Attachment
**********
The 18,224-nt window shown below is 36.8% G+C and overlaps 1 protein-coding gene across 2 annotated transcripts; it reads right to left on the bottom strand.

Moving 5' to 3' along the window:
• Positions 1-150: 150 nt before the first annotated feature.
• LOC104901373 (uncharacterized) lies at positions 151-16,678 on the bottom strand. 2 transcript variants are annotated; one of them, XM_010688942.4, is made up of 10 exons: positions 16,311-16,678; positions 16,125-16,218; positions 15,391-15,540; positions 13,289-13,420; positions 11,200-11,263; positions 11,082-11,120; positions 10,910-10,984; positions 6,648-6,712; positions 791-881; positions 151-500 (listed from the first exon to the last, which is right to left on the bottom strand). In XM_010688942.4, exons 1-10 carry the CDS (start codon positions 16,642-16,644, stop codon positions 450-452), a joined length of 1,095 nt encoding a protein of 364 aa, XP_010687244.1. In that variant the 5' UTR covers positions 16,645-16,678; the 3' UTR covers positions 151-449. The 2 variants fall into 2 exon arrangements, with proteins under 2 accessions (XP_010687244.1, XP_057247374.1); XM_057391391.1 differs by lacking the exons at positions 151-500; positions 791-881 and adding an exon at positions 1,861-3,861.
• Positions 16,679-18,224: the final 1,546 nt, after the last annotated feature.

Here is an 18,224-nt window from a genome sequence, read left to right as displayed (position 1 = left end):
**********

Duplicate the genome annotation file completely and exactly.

The 18,224-nt window shown below is 36.8% G+C and overlaps 1 protein-coding gene across 2 annotated transcripts; it reads right to left on the bottom strand.

Moving 5' to 3' along the window:
• Positions 1-150: 150 nt before the first annotated feature.
• LOC104901373 (uncharacterized) lies at positions 151-16,678 on the bottom strand. 2 transcript variants are annotated; one of them, XM_010688942.4, is made up of 10 exons: positions 16,311-16,678; positions 16,125-16,218; positions 15,391-15,540; positions 13,289-13,420; positions 11,200-11,263; positions 11,082-11,120; positions 10,910-10,984; positions 6,648-6,712; positions 791-881; positions 151-500 (listed from the first exon to the last, which is right to left on the bottom strand). In XM_010688942.4, exons 1-10 carry the CDS (start codon positions 16,642-16,644, stop codon positions 450-452), a joined length of 1,095 nt encoding a protein of 364 aa, XP_010687244.1. In that variant the 5' UTR covers positions 16,645-16,678; the 3' UTR covers positions 151-449. The 2 variants fall into 2 exon arrangements, with proteins under 2 accessions (XP_010687244.1, XP_057247374.1); XM_057391391.1 differs by lacking the exons at positions 151-500; positions 791-881 and adding an exon at positions 1,861-3,861.
• Positions 16,679-18,224: the final 1,546 nt, after the last annotated feature.

Here is an 18,224-nt window from a genome sequence, read left to right as displayed (position 1 = left end):